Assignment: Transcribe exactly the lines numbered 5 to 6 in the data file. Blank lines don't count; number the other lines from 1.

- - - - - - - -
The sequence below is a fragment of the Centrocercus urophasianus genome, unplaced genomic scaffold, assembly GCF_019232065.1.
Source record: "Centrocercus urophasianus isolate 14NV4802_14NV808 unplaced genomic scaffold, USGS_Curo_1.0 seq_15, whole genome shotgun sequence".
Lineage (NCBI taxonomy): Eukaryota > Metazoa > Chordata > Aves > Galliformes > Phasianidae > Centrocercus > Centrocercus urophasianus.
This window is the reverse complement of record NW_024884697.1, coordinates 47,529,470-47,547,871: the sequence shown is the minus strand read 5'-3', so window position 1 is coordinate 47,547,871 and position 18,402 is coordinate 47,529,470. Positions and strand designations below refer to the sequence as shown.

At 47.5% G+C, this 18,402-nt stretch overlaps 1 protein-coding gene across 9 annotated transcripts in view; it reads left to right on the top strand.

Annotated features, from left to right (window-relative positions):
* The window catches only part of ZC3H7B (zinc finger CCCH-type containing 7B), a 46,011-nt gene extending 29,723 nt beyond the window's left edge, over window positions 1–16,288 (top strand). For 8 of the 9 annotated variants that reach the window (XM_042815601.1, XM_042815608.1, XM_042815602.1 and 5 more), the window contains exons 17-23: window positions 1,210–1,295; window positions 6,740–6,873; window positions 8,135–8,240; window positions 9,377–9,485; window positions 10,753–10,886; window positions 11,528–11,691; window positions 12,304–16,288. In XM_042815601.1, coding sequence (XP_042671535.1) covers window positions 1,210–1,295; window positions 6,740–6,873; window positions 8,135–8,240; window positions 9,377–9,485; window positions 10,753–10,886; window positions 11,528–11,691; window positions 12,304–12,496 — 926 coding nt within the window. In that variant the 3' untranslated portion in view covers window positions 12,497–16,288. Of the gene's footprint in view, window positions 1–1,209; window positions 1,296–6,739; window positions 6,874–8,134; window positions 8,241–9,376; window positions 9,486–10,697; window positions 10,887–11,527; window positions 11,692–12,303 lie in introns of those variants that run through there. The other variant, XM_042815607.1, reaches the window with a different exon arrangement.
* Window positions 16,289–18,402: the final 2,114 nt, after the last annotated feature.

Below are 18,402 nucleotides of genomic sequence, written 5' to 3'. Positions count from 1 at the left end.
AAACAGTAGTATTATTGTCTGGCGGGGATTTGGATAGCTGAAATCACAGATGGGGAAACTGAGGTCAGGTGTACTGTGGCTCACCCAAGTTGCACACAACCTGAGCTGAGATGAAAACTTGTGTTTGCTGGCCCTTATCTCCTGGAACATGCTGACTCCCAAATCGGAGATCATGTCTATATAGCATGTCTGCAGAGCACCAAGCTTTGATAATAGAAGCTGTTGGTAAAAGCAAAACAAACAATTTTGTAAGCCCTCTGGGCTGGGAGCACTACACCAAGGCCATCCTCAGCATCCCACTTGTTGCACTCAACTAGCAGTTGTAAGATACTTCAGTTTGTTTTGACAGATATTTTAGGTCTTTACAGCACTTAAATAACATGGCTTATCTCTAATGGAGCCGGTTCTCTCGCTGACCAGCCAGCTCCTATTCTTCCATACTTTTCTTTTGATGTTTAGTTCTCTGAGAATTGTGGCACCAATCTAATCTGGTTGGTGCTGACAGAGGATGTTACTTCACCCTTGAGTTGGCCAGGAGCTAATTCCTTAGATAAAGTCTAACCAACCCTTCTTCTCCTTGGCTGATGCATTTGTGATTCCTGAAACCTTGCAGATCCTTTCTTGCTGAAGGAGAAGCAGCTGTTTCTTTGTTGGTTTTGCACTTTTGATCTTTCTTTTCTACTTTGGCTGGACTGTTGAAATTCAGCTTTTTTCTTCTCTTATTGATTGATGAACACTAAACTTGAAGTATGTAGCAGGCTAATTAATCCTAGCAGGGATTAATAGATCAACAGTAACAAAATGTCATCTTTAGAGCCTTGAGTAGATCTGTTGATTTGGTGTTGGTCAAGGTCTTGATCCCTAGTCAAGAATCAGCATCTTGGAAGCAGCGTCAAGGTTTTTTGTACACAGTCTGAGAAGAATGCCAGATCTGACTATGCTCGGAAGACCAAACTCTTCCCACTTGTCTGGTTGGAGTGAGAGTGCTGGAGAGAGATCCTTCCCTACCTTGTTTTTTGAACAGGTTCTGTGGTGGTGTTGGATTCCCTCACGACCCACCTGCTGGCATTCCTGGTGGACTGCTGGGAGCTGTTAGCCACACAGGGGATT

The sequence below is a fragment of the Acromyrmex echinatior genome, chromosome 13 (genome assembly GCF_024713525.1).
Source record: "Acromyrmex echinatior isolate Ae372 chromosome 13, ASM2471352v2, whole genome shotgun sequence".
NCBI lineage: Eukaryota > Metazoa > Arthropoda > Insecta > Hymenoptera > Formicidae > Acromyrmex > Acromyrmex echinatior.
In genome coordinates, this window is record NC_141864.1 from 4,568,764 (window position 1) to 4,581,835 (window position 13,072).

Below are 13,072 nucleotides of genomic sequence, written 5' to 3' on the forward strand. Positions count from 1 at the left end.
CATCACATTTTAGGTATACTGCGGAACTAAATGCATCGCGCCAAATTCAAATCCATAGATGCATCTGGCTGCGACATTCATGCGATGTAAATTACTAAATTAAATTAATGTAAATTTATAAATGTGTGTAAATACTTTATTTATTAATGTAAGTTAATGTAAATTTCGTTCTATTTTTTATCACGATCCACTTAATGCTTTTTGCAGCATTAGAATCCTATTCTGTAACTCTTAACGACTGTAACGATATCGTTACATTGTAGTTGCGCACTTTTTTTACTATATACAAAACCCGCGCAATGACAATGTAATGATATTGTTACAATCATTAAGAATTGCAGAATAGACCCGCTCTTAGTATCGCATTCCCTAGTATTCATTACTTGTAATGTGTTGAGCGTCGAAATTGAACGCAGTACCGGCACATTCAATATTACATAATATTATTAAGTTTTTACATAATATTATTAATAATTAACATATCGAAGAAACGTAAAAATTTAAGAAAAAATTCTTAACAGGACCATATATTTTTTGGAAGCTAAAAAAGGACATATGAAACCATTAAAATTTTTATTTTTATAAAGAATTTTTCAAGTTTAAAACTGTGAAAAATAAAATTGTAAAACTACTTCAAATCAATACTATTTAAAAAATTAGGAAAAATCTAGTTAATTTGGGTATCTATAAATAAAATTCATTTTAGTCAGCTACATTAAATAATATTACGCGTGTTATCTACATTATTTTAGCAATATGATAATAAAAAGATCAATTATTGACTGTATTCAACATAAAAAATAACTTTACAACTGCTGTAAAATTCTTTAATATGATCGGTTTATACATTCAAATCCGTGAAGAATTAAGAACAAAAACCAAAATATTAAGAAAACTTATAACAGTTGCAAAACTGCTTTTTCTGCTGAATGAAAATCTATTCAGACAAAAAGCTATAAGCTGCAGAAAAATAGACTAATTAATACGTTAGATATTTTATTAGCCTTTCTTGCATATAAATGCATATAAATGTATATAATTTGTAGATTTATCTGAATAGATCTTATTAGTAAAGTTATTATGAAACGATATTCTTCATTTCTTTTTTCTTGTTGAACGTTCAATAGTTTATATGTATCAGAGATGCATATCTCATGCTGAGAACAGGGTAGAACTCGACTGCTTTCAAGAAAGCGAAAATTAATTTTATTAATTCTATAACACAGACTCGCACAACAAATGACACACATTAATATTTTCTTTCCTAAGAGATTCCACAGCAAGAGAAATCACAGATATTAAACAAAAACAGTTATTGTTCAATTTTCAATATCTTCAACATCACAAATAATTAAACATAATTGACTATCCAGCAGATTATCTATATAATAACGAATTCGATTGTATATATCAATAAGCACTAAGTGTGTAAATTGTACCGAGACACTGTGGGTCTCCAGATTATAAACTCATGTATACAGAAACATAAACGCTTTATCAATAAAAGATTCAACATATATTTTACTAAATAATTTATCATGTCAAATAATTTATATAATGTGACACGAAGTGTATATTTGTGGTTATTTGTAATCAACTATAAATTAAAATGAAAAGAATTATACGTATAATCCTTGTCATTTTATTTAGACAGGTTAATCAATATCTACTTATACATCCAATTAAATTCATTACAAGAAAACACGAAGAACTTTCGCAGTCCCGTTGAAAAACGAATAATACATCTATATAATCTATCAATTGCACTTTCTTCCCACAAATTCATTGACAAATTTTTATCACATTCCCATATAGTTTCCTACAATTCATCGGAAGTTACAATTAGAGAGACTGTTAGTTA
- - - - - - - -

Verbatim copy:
At 47.5% G+C, this 18,402-nt stretch overlaps 1 protein-coding gene across 9 annotated transcripts in view; it reads left to right on the top strand.

Annotated features, from left to right (window-relative positions):